Mathewsky

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Woah, no no no. Don't use 50 or 40 weight oil. Only use 5w30. Thicker oil (when cool or warm) will exaggerate top end lubrication issues. Why are you using 50 and 40 weight oil?

Also, you may not have drips on the floor but it could be seeping out still.

Hi Natenkiki, last time when the garage make the oil change, he put 10w50. That man use to work many years for chrysler, so I thought it was good oil... But one of my friend (bronco II owner) told me that 5W30 is the best, just as you.
So next time i'll bought that oil;)
 




natenkiki2004

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Personally, I'd change it out ASAP. Perhaps if you want, drop some kind of engine cleaner in, run it as per the instructions then drain it out.

Using thick oil won't be good for the upper valvetrain unless you live in the desert in Mexico or something.

10W-30 might be fine for warm climates or if you find oil creeping around and burning off each time you start the vehicle (but not while running) but a good quality 5W-30 will do best all around.
 




2stroke

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this time of year, neither 10w40 or 10w50 will cause problems. I wouldn't run it in the winter, but I wouldn't worry about it either. Europeans tend to run heavier oil than Americans too. Choosing an oil is 90% tradition 10% fact.
 




natenkiki2004

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Like I said, 40 MIGHT be ok if you're in a hot climate and it's summer. 50 is no good, way too thick.

Here's the issue, the thicker the oil, the harder it is to pump. The reason anyone only ever sees 60-65 PSI on the oil pressure is because there's a relief valve built internally. So, when the engines cold and the oil is thick, the pump builds to 60 and then 'vents' excess pressure. This means that the oil is taking a long time to reach the top end, the camshaft, lifters, rockers, valves. The longer you see the oil pressure pegged like that means that the oil is restricted. You do want some restriction but not too much.

Thinner oil means it flows easier and provides less restriction so fresh oil reaches critical areas quicker. Thicker oil takes much longer, especially when the engine isn't up to operating temp.

The other side to this is that if you have a really worn out engine and the clearances are much larger than normal, adding a thicker and more robust oil may help keep PSI higher which can mean a more constant flow. This does not help the engine as the damage is already done, it simply masks the problem.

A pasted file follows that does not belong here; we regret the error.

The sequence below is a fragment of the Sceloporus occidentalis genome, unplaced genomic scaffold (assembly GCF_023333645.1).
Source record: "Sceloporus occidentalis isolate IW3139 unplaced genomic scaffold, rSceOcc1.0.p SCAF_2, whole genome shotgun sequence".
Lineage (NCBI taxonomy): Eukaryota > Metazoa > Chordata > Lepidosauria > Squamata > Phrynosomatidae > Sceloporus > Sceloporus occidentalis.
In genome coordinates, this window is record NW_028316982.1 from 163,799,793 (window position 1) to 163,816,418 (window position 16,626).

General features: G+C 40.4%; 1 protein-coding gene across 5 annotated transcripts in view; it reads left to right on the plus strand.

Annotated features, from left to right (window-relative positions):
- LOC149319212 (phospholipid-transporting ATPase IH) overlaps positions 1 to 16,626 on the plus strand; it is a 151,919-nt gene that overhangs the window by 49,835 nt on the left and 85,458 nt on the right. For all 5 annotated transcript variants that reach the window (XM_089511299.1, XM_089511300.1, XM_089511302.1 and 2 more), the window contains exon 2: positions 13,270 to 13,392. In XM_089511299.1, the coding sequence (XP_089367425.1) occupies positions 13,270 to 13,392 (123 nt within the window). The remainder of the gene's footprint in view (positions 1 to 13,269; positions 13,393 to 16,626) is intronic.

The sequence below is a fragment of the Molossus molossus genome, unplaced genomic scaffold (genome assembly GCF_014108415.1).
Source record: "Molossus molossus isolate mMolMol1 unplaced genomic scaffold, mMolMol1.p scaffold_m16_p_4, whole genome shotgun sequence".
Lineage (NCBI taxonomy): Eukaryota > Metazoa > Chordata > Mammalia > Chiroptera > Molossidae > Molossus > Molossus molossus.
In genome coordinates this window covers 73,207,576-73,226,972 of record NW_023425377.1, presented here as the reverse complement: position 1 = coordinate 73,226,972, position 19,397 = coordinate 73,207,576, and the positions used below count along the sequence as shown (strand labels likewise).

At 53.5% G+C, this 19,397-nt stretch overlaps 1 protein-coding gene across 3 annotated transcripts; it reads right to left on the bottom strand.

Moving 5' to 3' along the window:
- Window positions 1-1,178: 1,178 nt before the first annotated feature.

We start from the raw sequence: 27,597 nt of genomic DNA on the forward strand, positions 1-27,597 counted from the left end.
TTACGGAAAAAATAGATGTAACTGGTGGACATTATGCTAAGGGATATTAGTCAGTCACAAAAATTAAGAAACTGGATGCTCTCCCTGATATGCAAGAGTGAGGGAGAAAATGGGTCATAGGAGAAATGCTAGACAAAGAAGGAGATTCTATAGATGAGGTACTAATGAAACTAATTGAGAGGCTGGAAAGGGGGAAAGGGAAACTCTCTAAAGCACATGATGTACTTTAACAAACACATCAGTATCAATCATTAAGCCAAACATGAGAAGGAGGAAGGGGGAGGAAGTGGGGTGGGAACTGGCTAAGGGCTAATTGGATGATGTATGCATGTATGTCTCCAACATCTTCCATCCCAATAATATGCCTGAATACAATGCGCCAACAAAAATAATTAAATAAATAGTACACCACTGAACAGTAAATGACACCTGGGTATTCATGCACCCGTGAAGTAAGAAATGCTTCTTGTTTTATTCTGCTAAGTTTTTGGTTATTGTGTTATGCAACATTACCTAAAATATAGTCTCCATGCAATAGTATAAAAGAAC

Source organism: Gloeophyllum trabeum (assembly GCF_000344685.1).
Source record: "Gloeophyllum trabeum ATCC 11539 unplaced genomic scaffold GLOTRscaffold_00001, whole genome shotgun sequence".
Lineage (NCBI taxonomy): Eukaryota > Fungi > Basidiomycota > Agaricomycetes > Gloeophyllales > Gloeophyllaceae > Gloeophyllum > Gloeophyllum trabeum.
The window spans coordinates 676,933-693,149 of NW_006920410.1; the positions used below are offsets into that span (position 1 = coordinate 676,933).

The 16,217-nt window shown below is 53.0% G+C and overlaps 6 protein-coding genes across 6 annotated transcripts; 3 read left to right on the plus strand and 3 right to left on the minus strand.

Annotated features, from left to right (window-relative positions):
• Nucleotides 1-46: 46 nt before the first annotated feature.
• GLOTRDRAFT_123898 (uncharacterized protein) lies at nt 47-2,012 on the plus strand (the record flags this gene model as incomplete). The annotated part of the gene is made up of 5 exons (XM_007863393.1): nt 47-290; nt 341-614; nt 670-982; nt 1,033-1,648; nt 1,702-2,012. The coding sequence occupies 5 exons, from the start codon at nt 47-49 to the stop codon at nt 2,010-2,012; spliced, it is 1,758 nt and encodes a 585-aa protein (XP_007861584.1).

Mathewsky

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Thank you for your answers, but don't forget that I live in France, weather might be different than yours... So when you say that 5W30 will do best all around, do you mean that I can keep that oil the whole year?
 




Wolfie_85

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Yes, I use 5W30 year round in mine. Works just fine.
 




natenkiki2004

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Yes, 5W30 year round. The exception there would be if you use the truck as a prerunner in the Baha then a HDEO 15W40 is probably a better choice. Another exception would be excessive creep due to worn rings or valve seals, 10W30 may help out with that, on a vehicle that sits a while, in some cases.
 




Mathewsky

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Yes, 5W30 year round. The exception there would be if you use the truck as a prerunner in the Baha then a HDEO 15W40 is probably a better choice. Another exception would be excessive creep due to worn rings or valve seals, 10W30 may help out with that, on a vehicle that sits a while, in some cases.

I bought that explorer 10 months ago, the previous owner only drive it 2000 km during his last three years, so this car was sleeping in his property... Do you think I can add 5w30 gradually? Or like you say replace the whole oil by 5w30?
 




Number4

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????? Double post? What gives? Deleted.
 


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Number4

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Bonjour [MENTION=285710]Mathewsky[/MENTION], wait, are you Polish or French? As a rule never mix oils. Either all 5w30 or all 10w40. There may be some exceptions, but just stick to all of one only.

And welcome to the forum.